Intel's Computex presentation this morning covered a lot of topics, from the Internet of Things and 5G, to machine learning and VR. We'll talk about some of the other bits in due time, but the news of greatest interest to TR readers is no doubt the confirmation that the 7th generation "Kaby Lake" Core processors and Optane solid-state disks will be launching this year. Those new products made up the bulk of Intel's announcements today, along with the Broadwell-E chips that Jeff wrote about this morning and the low-power Apollo Lake platform.
Kaby Lake is, of course, the codename of Intel's 7th-generation Core architecture. These processors will be fabricated on the same 14nm process as Broadwell and Skylake before them, and thus they represent the first break in Intel's long-standing "tick-tock" cadence of CPU releases. As an optimization of Skylake, it's unlikely the seventh generation will be a drastic departure from the status quo. We have reported on all of that before, but today Intel announced that Kaby Lake processors will have native support for USB 3.1 and Thunderbolt 3, and that models in the family will range up to 95W TDPs. That figure is only slightly above the Skylake Core i7-6700K's 91W TDP. Here's hoping one of those 95W models includes an eDRAM cache as Scott wished for last year.
In case you missed it, Optane is Intel's branding for solid-state disks using the new 3D XPoint memory technology. 3D XPoint—which is pronounced "cross point"—technology purportedly represents a generational leap over existing NAND flash memory in terms of both density and performance. Intel demonstrated 3D Xpoint by performing an offline 3D render using Houdini on two computers, one of which was equipped with an Intel 750 Series SSD, and the other with an Optane prototype. The machine with the 750 series SSD completed the render in slightly over 25 hours, but the Optane-equipped machine finished in just nine.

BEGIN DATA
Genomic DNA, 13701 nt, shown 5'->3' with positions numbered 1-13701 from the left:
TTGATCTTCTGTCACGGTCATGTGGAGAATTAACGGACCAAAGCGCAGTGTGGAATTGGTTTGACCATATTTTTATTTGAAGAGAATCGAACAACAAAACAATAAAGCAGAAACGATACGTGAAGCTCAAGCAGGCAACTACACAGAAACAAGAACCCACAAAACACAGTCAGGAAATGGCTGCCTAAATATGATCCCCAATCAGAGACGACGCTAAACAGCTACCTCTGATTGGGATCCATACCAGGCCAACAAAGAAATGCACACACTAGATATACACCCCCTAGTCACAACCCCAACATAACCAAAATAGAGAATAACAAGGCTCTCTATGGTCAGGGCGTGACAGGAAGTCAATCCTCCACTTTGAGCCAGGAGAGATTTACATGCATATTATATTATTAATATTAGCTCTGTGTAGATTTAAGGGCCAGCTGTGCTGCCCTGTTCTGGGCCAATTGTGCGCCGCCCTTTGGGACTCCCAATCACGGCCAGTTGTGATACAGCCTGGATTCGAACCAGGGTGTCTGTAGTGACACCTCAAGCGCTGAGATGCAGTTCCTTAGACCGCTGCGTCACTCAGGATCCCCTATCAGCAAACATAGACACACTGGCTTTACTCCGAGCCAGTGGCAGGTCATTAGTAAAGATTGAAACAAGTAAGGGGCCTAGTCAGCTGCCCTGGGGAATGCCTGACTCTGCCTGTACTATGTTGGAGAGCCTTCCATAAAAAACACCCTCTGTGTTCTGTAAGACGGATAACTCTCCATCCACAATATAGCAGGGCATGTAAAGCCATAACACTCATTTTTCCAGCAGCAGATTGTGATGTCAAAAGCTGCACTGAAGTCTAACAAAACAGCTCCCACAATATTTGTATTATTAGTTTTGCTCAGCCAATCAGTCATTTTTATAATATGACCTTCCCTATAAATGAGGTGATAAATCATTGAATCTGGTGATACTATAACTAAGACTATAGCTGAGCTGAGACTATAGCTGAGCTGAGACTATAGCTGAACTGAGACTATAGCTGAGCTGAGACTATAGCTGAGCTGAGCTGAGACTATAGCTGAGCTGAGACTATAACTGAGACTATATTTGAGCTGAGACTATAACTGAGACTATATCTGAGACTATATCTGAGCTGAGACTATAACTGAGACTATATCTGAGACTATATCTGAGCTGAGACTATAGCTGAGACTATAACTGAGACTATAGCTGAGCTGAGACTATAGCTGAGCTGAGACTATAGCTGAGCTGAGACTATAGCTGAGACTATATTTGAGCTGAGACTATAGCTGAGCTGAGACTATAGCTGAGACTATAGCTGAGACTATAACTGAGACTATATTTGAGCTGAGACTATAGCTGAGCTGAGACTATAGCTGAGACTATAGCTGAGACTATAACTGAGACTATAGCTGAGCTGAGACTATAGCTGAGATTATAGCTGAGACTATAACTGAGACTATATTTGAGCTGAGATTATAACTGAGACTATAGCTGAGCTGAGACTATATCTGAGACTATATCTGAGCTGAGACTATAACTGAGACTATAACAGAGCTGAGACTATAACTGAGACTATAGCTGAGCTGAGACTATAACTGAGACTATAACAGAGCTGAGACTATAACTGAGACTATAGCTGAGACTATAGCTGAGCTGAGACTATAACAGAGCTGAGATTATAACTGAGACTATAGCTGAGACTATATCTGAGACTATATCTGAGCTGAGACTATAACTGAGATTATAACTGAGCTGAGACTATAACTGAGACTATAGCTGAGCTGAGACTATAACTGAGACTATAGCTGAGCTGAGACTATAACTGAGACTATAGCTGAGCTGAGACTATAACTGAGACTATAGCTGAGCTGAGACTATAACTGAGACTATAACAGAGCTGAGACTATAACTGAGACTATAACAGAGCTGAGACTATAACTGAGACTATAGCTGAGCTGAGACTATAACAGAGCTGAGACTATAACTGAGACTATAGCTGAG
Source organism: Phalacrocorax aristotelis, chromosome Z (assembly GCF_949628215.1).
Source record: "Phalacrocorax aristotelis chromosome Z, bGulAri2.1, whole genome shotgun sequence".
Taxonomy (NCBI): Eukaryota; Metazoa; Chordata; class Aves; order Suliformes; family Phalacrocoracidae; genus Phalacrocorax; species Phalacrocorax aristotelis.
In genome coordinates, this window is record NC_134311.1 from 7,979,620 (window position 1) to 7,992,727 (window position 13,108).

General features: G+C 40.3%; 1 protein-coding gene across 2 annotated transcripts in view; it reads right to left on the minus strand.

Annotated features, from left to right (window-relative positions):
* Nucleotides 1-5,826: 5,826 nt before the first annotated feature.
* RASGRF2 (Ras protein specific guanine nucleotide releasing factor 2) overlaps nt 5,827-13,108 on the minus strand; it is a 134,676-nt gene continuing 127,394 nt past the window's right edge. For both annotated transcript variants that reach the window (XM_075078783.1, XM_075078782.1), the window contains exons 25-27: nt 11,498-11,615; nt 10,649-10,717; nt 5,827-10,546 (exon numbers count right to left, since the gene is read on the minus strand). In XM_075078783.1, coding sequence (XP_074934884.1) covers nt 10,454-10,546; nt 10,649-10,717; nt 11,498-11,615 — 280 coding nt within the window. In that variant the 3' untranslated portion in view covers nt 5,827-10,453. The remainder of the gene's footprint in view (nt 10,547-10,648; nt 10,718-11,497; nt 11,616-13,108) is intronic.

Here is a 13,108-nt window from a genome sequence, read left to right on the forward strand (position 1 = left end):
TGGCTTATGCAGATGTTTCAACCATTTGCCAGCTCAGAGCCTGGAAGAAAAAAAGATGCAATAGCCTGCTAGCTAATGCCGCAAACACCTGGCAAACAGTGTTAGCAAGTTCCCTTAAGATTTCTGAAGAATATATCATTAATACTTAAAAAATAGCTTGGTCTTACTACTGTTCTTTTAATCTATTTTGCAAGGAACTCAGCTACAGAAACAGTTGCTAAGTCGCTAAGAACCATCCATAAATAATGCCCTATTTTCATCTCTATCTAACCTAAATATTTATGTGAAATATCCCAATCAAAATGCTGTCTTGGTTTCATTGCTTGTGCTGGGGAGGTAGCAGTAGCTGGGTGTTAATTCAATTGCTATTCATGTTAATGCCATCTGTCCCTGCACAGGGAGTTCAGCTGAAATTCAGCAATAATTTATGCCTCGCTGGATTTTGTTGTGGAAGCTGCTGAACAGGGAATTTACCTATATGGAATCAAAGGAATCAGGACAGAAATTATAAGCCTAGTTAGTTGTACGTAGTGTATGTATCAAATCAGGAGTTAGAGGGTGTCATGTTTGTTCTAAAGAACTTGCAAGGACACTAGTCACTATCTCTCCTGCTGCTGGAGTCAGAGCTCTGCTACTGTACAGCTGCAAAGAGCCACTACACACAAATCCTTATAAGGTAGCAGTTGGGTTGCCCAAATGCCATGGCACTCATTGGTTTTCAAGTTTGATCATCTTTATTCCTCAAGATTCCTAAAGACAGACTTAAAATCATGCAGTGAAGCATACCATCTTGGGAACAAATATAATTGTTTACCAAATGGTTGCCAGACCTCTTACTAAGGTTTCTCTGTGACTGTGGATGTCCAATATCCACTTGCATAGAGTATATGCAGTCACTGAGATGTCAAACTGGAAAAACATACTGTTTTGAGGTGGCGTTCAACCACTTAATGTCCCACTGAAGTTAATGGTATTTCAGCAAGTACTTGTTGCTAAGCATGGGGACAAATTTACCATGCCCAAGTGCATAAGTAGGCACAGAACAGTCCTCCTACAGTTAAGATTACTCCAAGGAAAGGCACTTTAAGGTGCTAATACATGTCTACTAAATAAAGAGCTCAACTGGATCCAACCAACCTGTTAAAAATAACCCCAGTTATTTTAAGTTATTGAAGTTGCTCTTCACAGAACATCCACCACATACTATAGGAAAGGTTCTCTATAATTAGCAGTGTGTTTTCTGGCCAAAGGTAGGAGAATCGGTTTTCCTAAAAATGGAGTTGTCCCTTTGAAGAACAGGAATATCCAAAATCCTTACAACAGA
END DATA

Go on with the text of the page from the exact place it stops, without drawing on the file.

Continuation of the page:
At its presentation, Intel also confirmed earlier news that the low-power Apollo Lake SoC family is coming this year. These chips are the successors to the existing Cherry Trail mobile parts, and wield new Goldmont CPU cores alongside 9th generation (Skylake) graphics units. Intel included Apollo Lake when talking about Optane, so we may see 3D XPoint in low-end devices, as well. Unfortunately, despite all the talk, Intel didn't offer specific timelines or pricing details about the new products.